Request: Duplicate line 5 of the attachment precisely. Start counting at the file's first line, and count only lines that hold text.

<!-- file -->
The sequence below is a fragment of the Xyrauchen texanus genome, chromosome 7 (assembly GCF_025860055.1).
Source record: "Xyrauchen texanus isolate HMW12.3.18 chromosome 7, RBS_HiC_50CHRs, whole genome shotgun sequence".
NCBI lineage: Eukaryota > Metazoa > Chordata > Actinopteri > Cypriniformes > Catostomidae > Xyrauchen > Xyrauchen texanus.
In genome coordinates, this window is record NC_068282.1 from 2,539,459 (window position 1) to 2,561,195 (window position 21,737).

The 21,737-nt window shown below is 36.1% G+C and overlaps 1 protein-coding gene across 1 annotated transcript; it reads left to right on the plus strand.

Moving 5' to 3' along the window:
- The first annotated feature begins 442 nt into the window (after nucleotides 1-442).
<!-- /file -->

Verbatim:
The 21,737-nt window shown below is 36.1% G+C and overlaps 1 protein-coding gene across 1 annotated transcript; it reads left to right on the plus strand.